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Refugee: A Memoir

$54.99

$54.99

Persecuted for his political activism, Emmanuel Mbolela left the Democratic Republic of the Congo in 2002. His search for a new home would take six years.

In that time, Mbolela endured corrupt customs officials, duplicitous smugglers, Saharan ambushes, and untenable living conditions. Yet his account relates not only the storms of his long journey but also the periods of calm. Faced with privation, he finds comfort in a migrants’ hideout overseen by community leaders at once paternal and mercenary. When he finally reaches Morocco, he finds himself stranded for almost four years. And yet he perseveres in his search for the offices of the United Nations High Commissioner for Refugees—which always seem to have closed indefinitely just before Mbolela’s arrival in a given city—because it is there that a migrant might receive an
asylum seeker’s official certificates.


It is an experience both private and collective. As Mbolela testifies, the horrors of migration fall hardest upon female migrants, but those same women also embody the fiercest resistance to the regime of violence that would deny them their humanity. While still countryless, Mbolela becomes an advocate for those around him, founding and heading up the Association of Congolese Refugees and Asylum Seekers in Morocco to fight for migrant rights. Since obtaining political asylum in the Netherlands in 2008, he has remained a committed activist. Direct, uncompromising, and clear-eyed, in Refugee, Mbolela provides an overlooked perspective on a global crisis.

Book Information

  • ISBN: 9780374240929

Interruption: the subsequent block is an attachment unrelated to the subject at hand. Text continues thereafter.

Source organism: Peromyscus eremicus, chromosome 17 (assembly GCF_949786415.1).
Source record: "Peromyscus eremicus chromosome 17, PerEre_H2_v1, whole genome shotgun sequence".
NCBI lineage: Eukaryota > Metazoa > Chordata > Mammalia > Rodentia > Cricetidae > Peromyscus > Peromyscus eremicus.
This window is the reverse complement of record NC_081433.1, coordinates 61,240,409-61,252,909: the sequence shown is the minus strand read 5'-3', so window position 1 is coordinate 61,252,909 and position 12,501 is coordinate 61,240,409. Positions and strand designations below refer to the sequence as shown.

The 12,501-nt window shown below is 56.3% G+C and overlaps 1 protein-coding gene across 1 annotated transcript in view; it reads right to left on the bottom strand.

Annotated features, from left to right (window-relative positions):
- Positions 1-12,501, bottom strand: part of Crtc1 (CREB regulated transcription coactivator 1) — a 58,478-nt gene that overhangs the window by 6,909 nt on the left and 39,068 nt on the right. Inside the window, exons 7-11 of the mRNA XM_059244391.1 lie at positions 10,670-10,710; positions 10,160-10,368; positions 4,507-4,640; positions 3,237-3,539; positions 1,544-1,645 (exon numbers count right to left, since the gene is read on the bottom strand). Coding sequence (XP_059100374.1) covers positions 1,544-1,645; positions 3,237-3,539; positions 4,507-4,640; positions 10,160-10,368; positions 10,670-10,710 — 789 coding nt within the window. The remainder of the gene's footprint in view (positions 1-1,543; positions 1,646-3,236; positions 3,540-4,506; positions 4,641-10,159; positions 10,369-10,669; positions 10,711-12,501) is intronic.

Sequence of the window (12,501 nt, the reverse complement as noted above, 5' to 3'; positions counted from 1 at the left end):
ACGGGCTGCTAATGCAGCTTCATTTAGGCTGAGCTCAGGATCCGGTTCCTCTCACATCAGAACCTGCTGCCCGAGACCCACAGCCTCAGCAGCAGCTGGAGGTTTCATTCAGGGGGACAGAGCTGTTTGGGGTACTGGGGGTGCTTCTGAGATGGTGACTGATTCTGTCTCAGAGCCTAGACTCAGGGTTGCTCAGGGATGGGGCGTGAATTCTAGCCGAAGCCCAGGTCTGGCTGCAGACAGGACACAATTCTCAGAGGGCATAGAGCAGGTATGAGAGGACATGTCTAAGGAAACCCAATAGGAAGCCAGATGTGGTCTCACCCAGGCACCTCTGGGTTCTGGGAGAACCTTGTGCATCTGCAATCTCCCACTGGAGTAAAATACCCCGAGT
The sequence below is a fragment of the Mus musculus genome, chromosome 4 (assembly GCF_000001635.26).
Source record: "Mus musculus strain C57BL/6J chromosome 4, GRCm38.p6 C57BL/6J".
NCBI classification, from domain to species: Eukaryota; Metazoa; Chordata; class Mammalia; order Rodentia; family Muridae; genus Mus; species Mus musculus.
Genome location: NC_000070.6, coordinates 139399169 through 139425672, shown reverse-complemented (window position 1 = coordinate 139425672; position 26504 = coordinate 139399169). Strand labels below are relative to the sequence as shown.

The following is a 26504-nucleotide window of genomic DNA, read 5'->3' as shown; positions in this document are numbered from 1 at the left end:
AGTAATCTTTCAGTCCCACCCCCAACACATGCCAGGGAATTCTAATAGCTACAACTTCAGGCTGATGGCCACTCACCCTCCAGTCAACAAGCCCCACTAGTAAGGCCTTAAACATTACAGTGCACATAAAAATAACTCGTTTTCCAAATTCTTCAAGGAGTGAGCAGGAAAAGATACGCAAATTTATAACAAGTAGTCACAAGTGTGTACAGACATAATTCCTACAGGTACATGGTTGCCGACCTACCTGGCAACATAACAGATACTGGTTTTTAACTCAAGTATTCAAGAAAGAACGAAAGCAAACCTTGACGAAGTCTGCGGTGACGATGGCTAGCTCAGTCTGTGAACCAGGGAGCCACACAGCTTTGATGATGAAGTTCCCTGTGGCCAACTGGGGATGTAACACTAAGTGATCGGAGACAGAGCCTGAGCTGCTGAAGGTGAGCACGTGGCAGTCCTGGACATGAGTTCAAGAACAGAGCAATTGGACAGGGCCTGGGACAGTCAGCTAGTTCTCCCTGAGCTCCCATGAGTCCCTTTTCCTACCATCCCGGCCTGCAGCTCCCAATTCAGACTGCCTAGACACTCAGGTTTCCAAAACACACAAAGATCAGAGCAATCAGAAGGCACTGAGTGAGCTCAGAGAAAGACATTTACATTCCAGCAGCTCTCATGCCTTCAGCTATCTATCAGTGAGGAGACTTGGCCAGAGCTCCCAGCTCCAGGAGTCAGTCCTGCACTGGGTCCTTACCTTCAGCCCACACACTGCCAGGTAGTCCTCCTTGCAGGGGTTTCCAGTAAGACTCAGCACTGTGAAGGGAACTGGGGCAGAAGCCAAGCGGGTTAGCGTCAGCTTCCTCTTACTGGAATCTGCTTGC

• Format: Hardback
  • Pub Date: 10/08/2021
  • Category: Biography & True Stories / Memoirs
  • Imprint: Farrar Straus Giroux
  • Pages: 256
  • Price: $54.99

Persecuted for his political activism, Emmanuel Mbolela left the Democratic Republic of the Congo in 2002. His search for a new home would take six years.

In that time, Mbolela endured corrupt customs officials, duplicitous smugglers, Saharan ambushes, and untenable living conditions. Yet his account relates not only the storms of his long journey but also the periods of calm. Faced with privation, he finds comfort in a migrants’ hideout overseen by community leaders at once paternal and mercenary. When he finally reaches Morocco, he finds himself stranded for almost four years. And yet he perseveres in his search for the offices of the United Nations High Commissioner for Refugees—which always seem to have closed indefinitely just before Mbolela’s arrival in a given city—because it is there that a migrant might receive an
asylum seeker’s official certificates.


It is an experience both private and collective. As Mbolela testifies, the horrors of migration fall hardest upon female migrants, but those same women also embody the fiercest resistance to the regime of violence that would deny them their humanity. While still countryless, Mbolela becomes an advocate for those around him, founding and heading up the Association of Congolese Refugees and Asylum Seekers in Morocco to fight for migrant rights. Since obtaining political asylum in the Netherlands in 2008, he has remained a committed activist. Direct, uncompromising, and clear-eyed, in Refugee, Mbolela provides an overlooked perspective on a global crisis.

Author Information

Emmanuel Mbolela is an author, an activist, and a refugee. He was born in the Democratic Republic of the Congo and studied economics in Mbuji-Mayi. In 2002, he was arrested because of his political engagement. After his release, he was forced to emigrate, embarking on a six-year odyssey through West Africa, the Sahara, and Morocco. In 2008 he received asylum in the Netherlands. He originally published Refugee in German in 2014.

Charlotte Collins translates literary fiction and plays from the German. She was awarded the Helen and Kurt Wolff Translator’s Prize in 2017 for A Whole Life by the Austrian author Robert Seethaler, which was also short-listed for the Man Booker International Prize. Her other translations include Seethaler's The Tobacconist, Homeland by Walter Kempowski, The End of Loneliness by Benedict Wells, and Nino Haratischwili’s The Eighth Life (cotranslated with Ruth Martin).

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